It is important to be aware that you may already have estate planning in effect using the annual gift tax exclusion, with a life insurance trust or family limited partnership as part of your plan. If you’re thinking that someday you may need Medicaid assistance, your state will probably deem any 529 accounts you own to be your own assets. As a result, you’d have to deplete them before qualifying. Some colleges also look at 529 assets—even those owned by grandparents—when deciding to offer a grant or other award to the grandchild. Make sure that your adult children—the grandchild’s parents—know about your intentions for the 529, so they are not surprised when they apply for student loans, grants or work study programs.

Reference: nj.com (May 12, 2017) “529 plan funding for a grandchild”

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Gifting Can Be a Smart Estate Planning Tool

Family christmas photoAs CBS Boston explains in “Our Families: Giving It Away,” your federal estate tax exemption, or the amount you can give away tax free when you pass, is $5.45 million for 2016. If you have more assets than that, your estate will owe federal estate taxes.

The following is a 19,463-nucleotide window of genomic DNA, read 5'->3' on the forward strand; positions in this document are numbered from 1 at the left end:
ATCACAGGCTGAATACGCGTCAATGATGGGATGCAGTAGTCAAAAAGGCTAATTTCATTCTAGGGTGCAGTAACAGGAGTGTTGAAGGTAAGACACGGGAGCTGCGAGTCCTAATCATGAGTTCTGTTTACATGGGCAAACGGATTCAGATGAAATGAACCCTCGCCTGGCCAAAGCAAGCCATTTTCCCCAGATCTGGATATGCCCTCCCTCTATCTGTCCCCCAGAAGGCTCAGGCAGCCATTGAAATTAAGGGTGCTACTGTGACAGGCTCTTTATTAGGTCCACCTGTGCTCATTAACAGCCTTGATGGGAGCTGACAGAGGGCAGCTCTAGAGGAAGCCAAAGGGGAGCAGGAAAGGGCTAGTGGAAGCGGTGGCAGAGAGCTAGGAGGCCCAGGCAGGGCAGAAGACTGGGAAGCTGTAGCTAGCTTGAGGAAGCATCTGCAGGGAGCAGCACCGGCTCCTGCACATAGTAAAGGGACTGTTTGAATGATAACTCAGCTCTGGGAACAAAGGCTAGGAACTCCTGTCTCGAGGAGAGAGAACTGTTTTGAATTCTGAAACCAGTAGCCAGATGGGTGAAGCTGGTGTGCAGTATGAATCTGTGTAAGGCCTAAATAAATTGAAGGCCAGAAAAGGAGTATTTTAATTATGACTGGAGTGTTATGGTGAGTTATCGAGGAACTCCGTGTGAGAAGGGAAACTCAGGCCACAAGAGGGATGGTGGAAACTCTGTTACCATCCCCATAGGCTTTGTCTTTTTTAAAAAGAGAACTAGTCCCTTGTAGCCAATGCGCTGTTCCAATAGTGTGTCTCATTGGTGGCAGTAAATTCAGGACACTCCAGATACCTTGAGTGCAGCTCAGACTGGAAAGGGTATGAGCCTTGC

Married couples also have an unlimited gifting privilege between spouses in life or death.

The annual gifting exclusion a person can give away is $14,000 year to as many recipients as we want—provided that you have the money. Married couples can gift $28,000, or $14,000 each.

If you give away your money, your estate won’t be reduced by an estate tax on it when you die.  Therefore, you can whittle down your estate by maximizing your gift exclusion giving to reduce the estate that is potentially subject to estate taxes.

Not only can gifting be an estate planning tool for you to save on future estate taxes, but you can enjoy watching your dollars work for your children or grandchildren while you’re still alive.

 However, you shouldn’t give away assets that you might need in the future.

Another thought is, if you have grandchildren in college or grad school, you can pay their tuition and medical insurance. However, you need to pay it directly to the school, and you could still write them a check for $14,000 … and with your spouse, you could write it for $28,000.